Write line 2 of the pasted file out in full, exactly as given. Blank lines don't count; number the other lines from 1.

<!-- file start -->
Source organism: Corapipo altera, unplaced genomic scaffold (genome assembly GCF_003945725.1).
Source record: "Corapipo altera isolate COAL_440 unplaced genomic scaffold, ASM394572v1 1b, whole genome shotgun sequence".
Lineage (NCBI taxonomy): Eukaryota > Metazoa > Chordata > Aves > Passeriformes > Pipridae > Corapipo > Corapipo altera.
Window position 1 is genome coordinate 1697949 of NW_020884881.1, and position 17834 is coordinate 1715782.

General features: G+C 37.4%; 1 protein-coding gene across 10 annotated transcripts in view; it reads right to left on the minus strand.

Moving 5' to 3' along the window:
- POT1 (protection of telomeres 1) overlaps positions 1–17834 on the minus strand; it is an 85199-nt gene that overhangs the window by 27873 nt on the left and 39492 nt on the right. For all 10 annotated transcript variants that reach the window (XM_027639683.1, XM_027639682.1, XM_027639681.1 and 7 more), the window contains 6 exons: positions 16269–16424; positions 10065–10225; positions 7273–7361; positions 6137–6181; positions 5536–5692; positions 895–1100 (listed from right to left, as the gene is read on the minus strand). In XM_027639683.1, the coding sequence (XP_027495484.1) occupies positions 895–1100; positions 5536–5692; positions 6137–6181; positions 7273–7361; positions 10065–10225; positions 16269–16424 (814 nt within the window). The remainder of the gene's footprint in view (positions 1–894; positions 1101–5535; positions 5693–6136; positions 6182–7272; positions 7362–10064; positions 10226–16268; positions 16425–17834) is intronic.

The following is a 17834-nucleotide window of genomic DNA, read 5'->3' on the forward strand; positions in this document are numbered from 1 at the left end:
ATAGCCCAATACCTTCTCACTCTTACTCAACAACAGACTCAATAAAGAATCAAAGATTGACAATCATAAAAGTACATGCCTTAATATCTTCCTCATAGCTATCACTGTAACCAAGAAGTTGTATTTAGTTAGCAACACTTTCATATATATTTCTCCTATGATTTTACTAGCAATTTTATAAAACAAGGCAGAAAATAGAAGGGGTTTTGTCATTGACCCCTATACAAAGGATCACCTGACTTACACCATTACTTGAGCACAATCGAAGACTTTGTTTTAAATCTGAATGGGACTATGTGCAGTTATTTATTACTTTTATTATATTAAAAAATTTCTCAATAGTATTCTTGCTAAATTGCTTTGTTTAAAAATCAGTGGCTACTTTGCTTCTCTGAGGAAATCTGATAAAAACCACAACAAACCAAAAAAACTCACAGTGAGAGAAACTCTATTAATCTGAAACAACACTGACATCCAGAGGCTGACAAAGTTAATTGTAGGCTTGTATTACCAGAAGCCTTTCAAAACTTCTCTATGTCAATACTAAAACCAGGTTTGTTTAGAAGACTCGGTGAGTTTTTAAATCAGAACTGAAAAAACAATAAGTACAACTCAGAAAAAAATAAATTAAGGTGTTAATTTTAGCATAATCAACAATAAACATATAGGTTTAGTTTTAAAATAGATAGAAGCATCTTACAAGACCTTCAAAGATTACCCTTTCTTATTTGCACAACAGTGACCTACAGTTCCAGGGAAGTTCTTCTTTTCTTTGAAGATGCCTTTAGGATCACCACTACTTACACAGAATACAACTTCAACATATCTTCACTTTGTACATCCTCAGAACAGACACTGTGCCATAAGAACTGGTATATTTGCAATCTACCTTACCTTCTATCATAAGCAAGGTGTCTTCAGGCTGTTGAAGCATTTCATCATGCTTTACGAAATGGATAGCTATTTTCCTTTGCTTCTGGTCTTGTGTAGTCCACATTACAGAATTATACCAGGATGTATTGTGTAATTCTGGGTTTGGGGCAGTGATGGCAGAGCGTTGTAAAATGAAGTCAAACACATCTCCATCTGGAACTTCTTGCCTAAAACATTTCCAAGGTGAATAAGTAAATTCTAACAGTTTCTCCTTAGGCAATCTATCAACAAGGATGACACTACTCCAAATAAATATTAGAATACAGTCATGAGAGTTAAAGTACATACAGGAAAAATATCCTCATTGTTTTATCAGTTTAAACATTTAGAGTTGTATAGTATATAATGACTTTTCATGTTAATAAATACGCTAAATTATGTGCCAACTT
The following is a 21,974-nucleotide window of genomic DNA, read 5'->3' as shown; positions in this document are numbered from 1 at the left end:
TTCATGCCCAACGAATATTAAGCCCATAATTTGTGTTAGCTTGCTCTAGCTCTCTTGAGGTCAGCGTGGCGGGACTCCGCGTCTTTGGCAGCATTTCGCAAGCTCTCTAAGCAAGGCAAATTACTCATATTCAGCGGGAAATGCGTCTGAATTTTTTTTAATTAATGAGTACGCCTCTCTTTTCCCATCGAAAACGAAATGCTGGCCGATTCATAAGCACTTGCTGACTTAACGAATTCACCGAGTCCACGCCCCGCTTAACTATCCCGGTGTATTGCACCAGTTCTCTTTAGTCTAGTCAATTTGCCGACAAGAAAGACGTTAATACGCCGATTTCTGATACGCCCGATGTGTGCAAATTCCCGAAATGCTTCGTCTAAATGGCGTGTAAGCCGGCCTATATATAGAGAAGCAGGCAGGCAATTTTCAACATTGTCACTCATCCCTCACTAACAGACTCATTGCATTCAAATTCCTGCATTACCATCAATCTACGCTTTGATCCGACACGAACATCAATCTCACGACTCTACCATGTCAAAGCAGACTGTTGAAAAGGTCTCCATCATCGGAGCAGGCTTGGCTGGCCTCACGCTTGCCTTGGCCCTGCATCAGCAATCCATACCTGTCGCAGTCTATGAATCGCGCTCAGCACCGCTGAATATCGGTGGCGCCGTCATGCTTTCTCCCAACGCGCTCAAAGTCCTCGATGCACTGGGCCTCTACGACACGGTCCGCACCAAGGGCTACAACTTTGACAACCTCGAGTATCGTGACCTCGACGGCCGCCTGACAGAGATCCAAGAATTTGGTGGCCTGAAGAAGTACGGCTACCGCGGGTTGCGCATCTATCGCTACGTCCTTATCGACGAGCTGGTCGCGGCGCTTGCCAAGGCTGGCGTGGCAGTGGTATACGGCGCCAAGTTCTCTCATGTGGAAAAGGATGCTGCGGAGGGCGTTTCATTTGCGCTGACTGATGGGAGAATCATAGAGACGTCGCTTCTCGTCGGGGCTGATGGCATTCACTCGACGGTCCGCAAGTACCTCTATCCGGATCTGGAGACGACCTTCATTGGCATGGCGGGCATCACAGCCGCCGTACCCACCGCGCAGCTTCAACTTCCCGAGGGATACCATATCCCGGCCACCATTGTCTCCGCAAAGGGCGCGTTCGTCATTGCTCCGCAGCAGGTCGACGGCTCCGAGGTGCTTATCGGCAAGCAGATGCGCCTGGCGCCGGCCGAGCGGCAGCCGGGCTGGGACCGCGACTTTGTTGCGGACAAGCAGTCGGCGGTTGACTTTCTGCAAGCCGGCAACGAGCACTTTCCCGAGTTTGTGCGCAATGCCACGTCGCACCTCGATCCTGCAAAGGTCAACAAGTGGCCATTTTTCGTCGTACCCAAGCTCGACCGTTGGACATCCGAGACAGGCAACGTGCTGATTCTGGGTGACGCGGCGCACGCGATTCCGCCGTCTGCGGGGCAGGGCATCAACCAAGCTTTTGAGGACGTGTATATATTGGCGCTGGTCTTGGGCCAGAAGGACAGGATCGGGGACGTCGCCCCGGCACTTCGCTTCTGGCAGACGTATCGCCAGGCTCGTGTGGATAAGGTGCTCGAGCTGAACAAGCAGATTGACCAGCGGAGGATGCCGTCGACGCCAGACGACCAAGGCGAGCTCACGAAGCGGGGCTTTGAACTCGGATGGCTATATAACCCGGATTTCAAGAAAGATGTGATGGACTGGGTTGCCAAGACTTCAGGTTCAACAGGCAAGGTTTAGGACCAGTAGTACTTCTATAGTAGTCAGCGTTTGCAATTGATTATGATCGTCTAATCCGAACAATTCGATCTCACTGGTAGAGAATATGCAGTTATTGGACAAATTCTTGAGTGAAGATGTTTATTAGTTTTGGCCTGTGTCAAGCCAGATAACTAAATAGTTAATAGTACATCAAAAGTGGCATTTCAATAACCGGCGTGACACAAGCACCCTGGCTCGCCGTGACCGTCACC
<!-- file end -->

Source record: "Corapipo altera isolate COAL_440 unplaced genomic scaffold, ASM394572v1 1b, whole genome shotgun sequence".